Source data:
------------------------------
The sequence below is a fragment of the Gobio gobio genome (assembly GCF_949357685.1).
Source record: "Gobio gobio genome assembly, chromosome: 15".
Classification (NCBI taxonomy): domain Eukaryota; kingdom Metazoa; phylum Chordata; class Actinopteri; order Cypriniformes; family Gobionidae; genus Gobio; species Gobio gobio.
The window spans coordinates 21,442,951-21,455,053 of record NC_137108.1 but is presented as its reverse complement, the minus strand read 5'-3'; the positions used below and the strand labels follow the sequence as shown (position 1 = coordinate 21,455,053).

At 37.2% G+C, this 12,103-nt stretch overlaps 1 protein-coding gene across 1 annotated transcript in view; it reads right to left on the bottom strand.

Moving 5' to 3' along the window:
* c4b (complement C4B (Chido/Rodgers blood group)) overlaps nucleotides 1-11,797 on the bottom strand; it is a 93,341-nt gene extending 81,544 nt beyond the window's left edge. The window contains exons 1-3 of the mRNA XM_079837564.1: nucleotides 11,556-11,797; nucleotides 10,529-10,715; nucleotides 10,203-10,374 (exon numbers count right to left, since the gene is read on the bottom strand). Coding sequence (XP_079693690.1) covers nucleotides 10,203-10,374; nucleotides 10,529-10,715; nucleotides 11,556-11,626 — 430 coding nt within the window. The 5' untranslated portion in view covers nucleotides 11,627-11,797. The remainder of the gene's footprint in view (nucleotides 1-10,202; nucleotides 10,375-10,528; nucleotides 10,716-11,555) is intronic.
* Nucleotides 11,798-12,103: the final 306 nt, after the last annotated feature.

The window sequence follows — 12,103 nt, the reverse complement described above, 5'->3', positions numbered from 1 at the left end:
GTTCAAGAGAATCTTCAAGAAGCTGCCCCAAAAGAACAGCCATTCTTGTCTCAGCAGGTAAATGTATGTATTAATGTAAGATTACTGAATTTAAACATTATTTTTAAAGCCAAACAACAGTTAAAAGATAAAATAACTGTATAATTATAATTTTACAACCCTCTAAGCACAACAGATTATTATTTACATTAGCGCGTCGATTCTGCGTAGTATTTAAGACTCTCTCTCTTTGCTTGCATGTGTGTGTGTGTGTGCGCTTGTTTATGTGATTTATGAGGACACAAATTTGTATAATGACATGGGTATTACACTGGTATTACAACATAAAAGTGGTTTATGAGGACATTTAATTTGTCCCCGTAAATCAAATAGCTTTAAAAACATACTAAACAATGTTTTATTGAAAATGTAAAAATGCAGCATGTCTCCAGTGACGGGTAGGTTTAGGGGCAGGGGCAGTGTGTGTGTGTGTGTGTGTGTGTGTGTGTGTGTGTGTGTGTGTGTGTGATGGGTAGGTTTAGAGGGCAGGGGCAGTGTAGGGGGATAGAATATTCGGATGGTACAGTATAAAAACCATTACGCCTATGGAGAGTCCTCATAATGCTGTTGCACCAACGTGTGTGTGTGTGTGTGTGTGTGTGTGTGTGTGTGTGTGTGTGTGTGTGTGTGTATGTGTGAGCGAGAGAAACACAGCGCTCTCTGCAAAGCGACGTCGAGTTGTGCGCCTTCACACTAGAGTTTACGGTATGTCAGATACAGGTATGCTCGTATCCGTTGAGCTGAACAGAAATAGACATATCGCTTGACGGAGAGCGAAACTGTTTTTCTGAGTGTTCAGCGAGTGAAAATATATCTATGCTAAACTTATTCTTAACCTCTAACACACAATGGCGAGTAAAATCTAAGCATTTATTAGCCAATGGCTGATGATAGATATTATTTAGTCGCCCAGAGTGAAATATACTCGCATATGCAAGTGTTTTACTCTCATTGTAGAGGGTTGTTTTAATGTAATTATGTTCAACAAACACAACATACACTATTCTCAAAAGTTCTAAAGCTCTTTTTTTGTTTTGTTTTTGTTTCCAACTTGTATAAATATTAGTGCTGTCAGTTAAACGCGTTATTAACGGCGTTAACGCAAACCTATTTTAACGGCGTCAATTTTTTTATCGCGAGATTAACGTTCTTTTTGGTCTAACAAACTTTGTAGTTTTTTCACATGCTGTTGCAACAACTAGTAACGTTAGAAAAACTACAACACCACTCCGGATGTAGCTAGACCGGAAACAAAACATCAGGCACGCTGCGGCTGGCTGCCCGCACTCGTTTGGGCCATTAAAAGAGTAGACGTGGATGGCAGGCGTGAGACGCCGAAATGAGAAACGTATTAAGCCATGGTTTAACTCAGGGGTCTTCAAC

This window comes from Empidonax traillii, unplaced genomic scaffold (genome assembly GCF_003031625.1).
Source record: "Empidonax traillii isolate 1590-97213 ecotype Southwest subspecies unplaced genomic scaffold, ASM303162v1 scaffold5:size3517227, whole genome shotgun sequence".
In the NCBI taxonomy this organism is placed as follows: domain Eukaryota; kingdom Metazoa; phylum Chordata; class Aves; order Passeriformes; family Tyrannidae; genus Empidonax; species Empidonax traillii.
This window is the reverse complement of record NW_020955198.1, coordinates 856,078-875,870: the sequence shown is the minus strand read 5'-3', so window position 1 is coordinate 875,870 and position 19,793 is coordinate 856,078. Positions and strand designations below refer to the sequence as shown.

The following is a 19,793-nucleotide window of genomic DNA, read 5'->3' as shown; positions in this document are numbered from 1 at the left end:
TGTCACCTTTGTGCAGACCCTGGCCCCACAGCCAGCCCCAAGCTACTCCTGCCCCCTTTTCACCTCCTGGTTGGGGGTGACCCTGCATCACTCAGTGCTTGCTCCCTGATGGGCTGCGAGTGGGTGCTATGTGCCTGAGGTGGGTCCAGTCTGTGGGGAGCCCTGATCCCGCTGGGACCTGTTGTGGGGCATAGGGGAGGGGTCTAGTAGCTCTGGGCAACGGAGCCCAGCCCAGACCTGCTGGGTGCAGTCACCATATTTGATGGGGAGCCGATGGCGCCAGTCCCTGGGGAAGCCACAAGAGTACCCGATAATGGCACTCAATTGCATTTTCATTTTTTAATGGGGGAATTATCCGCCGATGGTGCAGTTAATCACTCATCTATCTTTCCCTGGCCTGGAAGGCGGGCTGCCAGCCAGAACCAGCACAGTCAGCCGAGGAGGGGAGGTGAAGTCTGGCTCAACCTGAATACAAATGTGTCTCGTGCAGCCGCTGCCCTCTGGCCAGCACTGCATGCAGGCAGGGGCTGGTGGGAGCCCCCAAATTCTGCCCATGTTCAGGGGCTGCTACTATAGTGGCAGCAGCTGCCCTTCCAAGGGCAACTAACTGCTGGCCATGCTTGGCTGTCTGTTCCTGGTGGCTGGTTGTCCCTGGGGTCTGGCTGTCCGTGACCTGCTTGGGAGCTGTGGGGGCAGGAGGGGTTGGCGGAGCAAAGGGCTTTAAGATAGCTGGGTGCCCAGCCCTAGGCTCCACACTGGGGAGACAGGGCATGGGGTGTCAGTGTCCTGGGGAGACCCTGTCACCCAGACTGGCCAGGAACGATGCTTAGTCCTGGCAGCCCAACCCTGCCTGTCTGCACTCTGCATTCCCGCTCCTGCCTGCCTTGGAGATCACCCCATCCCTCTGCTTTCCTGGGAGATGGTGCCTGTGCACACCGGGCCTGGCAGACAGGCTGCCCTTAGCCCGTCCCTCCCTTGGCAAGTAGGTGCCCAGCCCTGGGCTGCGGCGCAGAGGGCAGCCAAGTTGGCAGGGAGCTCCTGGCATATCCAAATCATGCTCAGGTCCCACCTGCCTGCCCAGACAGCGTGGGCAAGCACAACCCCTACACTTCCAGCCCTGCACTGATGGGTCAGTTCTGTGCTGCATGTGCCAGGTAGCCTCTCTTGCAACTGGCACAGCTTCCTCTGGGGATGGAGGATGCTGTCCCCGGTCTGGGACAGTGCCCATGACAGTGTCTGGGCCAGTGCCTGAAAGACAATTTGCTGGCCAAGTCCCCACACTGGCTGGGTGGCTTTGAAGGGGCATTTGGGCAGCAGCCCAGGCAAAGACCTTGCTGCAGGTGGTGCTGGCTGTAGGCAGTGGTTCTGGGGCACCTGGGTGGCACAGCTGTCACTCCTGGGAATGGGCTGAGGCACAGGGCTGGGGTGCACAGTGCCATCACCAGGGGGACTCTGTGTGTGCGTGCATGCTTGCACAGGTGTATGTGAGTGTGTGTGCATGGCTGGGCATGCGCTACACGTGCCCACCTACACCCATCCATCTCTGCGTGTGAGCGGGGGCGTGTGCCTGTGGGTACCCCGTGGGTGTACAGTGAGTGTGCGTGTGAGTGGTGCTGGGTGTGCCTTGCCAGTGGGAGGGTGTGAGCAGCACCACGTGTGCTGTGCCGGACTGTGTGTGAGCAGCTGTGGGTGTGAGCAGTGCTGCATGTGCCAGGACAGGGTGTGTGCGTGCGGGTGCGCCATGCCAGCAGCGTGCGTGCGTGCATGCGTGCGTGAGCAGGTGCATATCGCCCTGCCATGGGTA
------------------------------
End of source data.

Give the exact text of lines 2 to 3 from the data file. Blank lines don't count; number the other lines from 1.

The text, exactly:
Source record: "Gobio gobio genome assembly, chromosome: 15".
Classification (NCBI taxonomy): domain Eukaryota; kingdom Metazoa; phylum Chordata; class Actinopteri; order Cypriniformes; family Gobionidae; genus Gobio; species Gobio gobio.